Even starting out in Hartford and looking at a day trip to Manhattan.. WITH parking and gas and tolls and car rental.. cheaper than the train for two, to say nothing of much quicker (2 hours door to door).

I'm happy to have a choice, BUT I would like to see trains subsidized to the same extent that roads are.. then we could compare apples/apples. People think Amtrak = "government subsidies" = bad.. while roads somehow = "free" = good. We need to examine what's behind that framing.
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Old 01-27-2008, 01:47 PM   #11
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I used to do 2 round trips a year on Amtrak from Streator, IL to Pasadena, CA on the "Southwest Chief". I did that for several years to visit friends. The train normally left Chicago late, and therefore arrived in Streator late....15-30 minutes. Arrival in Pasadena was always on time or ahead of schedule, and the same was true for the return trip.....usually arrived in Streator anywhere from 15-45 minutes early!

A couple of time I got a sleeper, which includes breakfast, lunch, and dinner either in the diner or delivered to your cabin. It also includes daily newspaper and coffee & juice delivered to your cabin in the morning.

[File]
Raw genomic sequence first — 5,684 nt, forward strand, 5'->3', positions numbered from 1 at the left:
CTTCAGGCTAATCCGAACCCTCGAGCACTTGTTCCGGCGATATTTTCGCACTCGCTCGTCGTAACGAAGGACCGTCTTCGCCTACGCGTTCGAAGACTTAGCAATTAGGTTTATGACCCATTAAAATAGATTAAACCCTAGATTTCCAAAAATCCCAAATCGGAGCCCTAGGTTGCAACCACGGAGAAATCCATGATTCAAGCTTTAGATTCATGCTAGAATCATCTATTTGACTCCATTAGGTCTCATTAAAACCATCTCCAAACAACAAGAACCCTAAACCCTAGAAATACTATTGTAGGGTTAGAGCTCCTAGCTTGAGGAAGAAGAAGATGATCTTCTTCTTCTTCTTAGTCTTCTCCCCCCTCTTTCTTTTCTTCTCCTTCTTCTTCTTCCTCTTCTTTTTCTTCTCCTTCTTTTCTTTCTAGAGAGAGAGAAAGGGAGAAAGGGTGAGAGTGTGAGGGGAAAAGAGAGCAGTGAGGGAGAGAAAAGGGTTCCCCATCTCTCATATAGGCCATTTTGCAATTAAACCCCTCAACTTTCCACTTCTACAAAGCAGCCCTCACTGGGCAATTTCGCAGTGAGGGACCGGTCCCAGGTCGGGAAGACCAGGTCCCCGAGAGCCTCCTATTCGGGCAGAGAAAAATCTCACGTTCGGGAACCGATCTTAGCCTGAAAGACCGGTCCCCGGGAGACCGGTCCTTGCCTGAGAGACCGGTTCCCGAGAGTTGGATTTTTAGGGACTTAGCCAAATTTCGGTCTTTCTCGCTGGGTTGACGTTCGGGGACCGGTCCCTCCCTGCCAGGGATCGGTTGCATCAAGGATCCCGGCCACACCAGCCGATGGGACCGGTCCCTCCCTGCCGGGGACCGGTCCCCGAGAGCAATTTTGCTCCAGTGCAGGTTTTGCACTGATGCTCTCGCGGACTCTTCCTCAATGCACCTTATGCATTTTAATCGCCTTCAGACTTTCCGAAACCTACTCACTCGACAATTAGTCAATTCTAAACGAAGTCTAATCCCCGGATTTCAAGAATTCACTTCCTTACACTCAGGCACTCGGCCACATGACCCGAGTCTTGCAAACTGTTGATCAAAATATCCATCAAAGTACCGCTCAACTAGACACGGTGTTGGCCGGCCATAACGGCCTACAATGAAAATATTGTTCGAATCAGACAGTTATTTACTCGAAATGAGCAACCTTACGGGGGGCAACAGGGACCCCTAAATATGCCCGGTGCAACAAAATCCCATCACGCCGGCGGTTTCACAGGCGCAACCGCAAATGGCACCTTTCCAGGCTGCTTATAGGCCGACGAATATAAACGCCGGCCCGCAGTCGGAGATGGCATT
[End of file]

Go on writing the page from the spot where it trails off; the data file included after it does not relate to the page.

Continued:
It was always a nice leisurely trip.....IIRC, about 36-38 hours. I met some really nice folks onboard also. If you're in a hurry to get to your destination, don't go by train. But if you're in no hurry, it's a great way to travel. I was planning on someday doing a big loop around the US.....Chicago to Seattle, Seattle to LA, LA to NOLA, NOLA to NYC, and then NYC back to Chicago. I'd do some side trips and sightseeing here and there along the way, and I'd plan on getting a sleeper for about every other night on board. Might still do that one of these days!
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Old 01-27-2008, 02:02 PM   #12
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Also, my sister used to do a round trip about every year or two, from NOLA to Chicago on Amtrak's "City of New Orleans", to come here and visit. The train was almost always on time or early! She'd walk to the station when she got off work in the afternoon, and we'd pick her up the next morning in Homewood (a SW 'burb' of Chicago). She liked it because it was easy and she slept most of the way here. When she returned home, she caught the train in the evening and arrived back home in the morning. So, again, she slept most of the trip.